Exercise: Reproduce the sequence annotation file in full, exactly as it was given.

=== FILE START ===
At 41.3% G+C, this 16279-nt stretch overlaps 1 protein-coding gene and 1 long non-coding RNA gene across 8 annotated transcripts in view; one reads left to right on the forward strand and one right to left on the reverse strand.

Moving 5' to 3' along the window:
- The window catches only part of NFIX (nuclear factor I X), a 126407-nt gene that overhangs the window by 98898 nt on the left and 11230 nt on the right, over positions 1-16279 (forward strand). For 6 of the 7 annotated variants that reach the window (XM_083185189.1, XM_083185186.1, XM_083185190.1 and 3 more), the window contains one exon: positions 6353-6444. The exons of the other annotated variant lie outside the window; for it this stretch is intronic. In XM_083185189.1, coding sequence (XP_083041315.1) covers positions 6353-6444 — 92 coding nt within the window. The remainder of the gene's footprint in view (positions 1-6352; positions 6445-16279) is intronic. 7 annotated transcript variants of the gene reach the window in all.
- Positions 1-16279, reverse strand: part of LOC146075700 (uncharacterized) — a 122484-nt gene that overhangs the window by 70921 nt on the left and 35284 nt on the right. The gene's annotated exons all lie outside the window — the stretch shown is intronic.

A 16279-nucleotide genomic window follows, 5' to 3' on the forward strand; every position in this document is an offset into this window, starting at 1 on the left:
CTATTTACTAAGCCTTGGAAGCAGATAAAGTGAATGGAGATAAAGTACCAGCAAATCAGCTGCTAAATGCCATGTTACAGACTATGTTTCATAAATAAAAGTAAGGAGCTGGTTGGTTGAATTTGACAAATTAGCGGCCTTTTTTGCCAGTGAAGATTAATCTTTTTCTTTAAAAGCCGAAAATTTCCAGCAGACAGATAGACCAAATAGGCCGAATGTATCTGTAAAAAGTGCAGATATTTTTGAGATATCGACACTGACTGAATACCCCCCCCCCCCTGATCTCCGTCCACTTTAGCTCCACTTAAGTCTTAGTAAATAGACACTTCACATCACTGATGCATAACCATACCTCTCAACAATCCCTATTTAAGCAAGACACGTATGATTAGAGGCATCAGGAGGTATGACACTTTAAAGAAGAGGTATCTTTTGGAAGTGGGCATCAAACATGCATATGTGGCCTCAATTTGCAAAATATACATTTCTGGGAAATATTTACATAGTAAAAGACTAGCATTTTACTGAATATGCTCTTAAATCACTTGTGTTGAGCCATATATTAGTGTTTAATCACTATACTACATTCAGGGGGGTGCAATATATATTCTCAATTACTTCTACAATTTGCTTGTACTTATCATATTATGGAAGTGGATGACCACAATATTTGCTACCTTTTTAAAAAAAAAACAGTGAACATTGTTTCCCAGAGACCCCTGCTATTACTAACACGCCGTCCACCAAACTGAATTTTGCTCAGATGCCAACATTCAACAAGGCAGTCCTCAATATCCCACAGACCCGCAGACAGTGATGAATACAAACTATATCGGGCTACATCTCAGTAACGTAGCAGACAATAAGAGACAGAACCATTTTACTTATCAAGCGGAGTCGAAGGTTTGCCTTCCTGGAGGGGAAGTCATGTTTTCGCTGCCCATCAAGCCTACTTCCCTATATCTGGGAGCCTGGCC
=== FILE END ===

At 41.3% G+C, this 16279-nt stretch overlaps 1 protein-coding gene and 1 long non-coding RNA gene across 8 annotated transcripts in view; one reads left to right on the forward strand and one right to left on the reverse strand.

Moving 5' to 3' along the window:
- The window catches only part of NFIX (nuclear factor I X), a 126407-nt gene that overhangs the window by 98898 nt on the left and 11230 nt on the right, over positions 1-16279 (forward strand). For 6 of the 7 annotated variants that reach the window (XM_083185189.1, XM_083185186.1, XM_083185190.1 and 3 more), the window contains one exon: positions 6353-6444. The exons of the other annotated variant lie outside the window; for it this stretch is intronic. In XM_083185189.1, coding sequence (XP_083041315.1) covers positions 6353-6444 — 92 coding nt within the window. The remainder of the gene's footprint in view (positions 1-6352; positions 6445-16279) is intronic. 7 annotated transcript variants of the gene reach the window in all.
- Positions 1-16279, reverse strand: part of LOC146075700 (uncharacterized) — a 122484-nt gene that overhangs the window by 70921 nt on the left and 35284 nt on the right. The gene's annotated exons all lie outside the window — the stretch shown is intronic.

A 16279-nucleotide genomic window follows, 5' to 3' on the forward strand; every position in this document is an offset into this window, starting at 1 on the left:
CTATTTACTAAGCCTTGGAAGCAGATAAAGTGAATGGAGATAAAGTACCAGCAAATCAGCTGCTAAATGCCATGTTACAGACTATGTTTCATAAATAAAAGTAAGGAGCTGGTTGGTTGAATTTGACAAATTAGCGGCCTTTTTTGCCAGTGAAGATTAATCTTTTTCTTTAAAAGCCGAAAATTTCCAGCAGACAGATAGACCAAATAGGCCGAATGTATCTGTAAAAAGTGCAGATATTTTTGAGATATCGACACTGACTGAATACCCCCCCCCCCCTGATCTCCGTCCACTTTAGCTCCACTTAAGTCTTAGTAAATAGACACTTCACATCACTGATGCATAACCATACCTCTCAACAATCCCTATTTAAGCAAGACACGTATGATTAGAGGCATCAGGAGGTATGACACTTTAAAGAAGAGGTATCTTTTGGAAGTGGGCATCAAACATGCATATGTGGCCTCAATTTGCAAAATATACATTTCTGGGAAATATTTACATAGTAAAAGACTAGCATTTTACTGAATATGCTCTTAAATCACTTGTGTTGAGCCATATATTAGTGTTTAATCACTATACTACATTCAGGGGGGTGCAATATATATTCTCAATTACTTCTACAATTTGCTTGTACTTATCATATTATGGAAGTGGATGACCACAATATTTGCTACCTTTTTAAAAAAAAAACAGTGAACATTGTTTCCCAGAGACCCCTGCTATTACTAACACGCCGTCCACCAAACTGAATTTTGCTCAGATGCCAACATTCAACAAGGCAGTCCTCAATATCCCACAGACCCGCAGACAGTGATGAATACAAACTATATCGGGCTACATCTCAGTAACGTAGCAGACAATAAGAGACAGAACCATTTTACTTATCAAGCGGAGTCGAAGGTTTGCCTTCCTGGAGGGGAAGTCATGTTTTCGCTGCCCATCAAGCCTACTTCCCTATATCTGGGAGCCTGGCC